Back in June, the Gardaí reported that there had been 93 incidents of ‘assault’ recorded which involved intentionally spitting or coughing at a Garda member.
It is little wonder then that a survey of garda rank and file members found that 87% welcomed the introduction of so called ‘spit hoods’ as an additional layer of PPE to protect members under their supervision from deliberate coughing and spitting incidents.
That same survey also found that 86% of members agreed with the view that spit hoods should be retained as an additional layer of PPE after the conclusion of the COVID-19 pandemic.
There is no such level of support for the use or retention of Spit-Hoods among the venerable members of The Irish Council for Civil Liberties, however.
The (entirely predictable) ICCL position was something that John McGuirk highlighted in May. John also suggested at that time that on this particular issue, the ICCL should go and take a running jump.
Unfortunately, the ICCL did not take up John’s suggestion and in fact have recently doubled down on their outright opposition to the gardai’s use of spit-hoods as a protective measure.
They outlined this objection along with many more, in a quite frankly hysterical submission made last week to the internal Garda Review of the matter.
In that submission the ICCL supports the view that spit-hoods are “medieval” and “barbaric”; and say that those subjected to them have often been “treated like a dog.”
For the ICCL there is in fact no circumstance whatsoever that could justify the use of a spit-hood by a member of the Gardaí.
Here is what they say on this in their submission:
“ICCL is completely opposed to the use of spit hoods at any time. Hooding has long been considered by human rights bodies as a form of cruel, inhuman and degrading treatment or punishment, and, when other factors are present, a form of torture.”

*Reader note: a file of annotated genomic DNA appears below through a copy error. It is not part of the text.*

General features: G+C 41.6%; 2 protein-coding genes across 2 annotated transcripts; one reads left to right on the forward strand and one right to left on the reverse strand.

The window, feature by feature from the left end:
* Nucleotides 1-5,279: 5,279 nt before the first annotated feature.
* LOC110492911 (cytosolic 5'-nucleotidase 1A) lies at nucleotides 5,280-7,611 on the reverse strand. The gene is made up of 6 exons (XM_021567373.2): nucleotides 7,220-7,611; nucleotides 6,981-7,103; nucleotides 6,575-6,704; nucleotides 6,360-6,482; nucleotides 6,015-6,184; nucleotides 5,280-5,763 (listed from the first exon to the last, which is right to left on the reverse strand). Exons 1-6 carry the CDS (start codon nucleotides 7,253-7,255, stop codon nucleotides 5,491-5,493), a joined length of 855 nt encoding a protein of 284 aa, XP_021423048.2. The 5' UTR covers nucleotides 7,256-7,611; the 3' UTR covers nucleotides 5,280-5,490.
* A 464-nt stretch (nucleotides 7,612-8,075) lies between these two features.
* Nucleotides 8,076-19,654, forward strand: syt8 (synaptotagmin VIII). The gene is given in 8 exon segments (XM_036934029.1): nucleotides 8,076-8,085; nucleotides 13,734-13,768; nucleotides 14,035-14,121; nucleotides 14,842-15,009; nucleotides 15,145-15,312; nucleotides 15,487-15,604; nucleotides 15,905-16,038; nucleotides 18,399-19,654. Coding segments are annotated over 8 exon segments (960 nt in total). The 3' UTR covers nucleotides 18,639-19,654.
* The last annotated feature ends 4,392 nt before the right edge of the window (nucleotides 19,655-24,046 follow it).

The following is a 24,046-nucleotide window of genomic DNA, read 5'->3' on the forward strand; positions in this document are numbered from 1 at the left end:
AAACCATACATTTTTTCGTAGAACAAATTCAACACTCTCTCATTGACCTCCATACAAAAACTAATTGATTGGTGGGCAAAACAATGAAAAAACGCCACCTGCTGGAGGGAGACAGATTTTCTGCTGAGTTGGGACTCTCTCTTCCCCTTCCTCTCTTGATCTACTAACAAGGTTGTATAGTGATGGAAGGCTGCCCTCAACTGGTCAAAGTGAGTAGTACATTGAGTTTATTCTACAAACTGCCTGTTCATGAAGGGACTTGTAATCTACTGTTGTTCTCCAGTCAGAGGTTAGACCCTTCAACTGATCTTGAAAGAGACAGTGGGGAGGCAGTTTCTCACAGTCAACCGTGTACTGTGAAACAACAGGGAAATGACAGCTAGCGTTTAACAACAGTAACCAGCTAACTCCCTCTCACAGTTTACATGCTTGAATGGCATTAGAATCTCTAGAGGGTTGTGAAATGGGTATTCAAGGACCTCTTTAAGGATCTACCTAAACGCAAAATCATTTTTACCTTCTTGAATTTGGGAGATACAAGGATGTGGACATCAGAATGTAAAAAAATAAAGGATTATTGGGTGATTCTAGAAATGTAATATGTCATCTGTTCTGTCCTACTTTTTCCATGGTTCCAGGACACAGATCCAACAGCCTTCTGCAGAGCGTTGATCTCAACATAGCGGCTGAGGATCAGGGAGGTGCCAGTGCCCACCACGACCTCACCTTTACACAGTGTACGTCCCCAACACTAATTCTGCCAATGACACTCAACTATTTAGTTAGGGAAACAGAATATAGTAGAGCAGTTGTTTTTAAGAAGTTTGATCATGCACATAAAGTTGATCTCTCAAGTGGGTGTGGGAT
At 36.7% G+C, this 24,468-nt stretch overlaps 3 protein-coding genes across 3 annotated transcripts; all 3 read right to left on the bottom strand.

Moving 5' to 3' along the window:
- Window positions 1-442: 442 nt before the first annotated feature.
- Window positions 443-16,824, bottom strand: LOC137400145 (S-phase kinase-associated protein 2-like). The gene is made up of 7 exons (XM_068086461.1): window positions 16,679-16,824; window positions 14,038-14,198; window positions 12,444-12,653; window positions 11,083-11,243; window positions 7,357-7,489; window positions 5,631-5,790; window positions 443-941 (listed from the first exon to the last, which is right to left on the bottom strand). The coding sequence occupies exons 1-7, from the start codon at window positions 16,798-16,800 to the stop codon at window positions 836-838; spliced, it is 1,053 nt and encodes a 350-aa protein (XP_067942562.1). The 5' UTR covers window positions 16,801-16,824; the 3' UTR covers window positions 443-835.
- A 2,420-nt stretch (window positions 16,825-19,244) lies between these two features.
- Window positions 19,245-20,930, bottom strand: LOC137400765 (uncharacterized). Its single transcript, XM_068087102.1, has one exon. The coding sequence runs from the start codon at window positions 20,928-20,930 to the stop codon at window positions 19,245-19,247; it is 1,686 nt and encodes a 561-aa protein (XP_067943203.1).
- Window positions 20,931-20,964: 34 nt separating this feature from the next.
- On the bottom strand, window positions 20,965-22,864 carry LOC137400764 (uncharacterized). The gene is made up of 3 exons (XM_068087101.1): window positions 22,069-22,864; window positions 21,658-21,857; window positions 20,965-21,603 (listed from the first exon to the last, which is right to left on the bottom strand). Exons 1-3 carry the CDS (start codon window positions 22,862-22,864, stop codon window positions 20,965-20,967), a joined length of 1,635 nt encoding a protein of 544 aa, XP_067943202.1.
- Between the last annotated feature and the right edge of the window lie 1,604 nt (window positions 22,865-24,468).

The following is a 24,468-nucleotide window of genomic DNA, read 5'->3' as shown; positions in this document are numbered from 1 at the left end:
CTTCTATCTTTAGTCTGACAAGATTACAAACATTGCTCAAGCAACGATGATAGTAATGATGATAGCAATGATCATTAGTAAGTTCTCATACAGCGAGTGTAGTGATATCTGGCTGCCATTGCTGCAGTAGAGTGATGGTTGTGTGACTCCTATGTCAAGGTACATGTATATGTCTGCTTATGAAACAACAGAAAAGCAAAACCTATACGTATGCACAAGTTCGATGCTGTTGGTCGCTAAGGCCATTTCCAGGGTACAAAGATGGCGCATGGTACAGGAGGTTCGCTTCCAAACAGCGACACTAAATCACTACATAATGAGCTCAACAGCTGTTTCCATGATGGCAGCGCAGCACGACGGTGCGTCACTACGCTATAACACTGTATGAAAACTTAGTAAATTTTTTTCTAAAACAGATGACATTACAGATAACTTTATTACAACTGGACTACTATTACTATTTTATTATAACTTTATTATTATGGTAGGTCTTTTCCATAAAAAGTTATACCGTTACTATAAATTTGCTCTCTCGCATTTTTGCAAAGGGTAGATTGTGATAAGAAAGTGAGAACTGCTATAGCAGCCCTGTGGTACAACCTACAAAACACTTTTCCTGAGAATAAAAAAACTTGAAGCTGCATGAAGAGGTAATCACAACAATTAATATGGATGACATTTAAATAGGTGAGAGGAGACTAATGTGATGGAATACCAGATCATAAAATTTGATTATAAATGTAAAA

There is a clear attempt throughout the ICCL submission to draw an equivalence between a garda in Cork or Dublin making use of a spit-hood as an option of last resort and the use that is made of spit-hoods in situations involving, among others, terrorism suspects being subjected to “sensory deprivation.”
It is this kind of nonsense that gives genuine human rights discourse a bad name.
The Garda Commissioner’s view, which appears far more credible and proportionate is that “anti-spit guards are only to be used as last resort and in line with the Garda Decision Making Model, which includes at its centre human rights and our Code of Ethics.”
But the ICCL clearly do not believe that the Garda Commissioner or rank and file garda members should have even this minimal level of discretion.
Remember, for the ICCL there is quite literally no scenario of any kind that can justify the use of spit-hoods.
In fact, it is difficult to avoid the view that for the ICCL at least, the 87% of gardai who welcomed the introduction of ‘spit hoods’ are little more than torturers apprentices.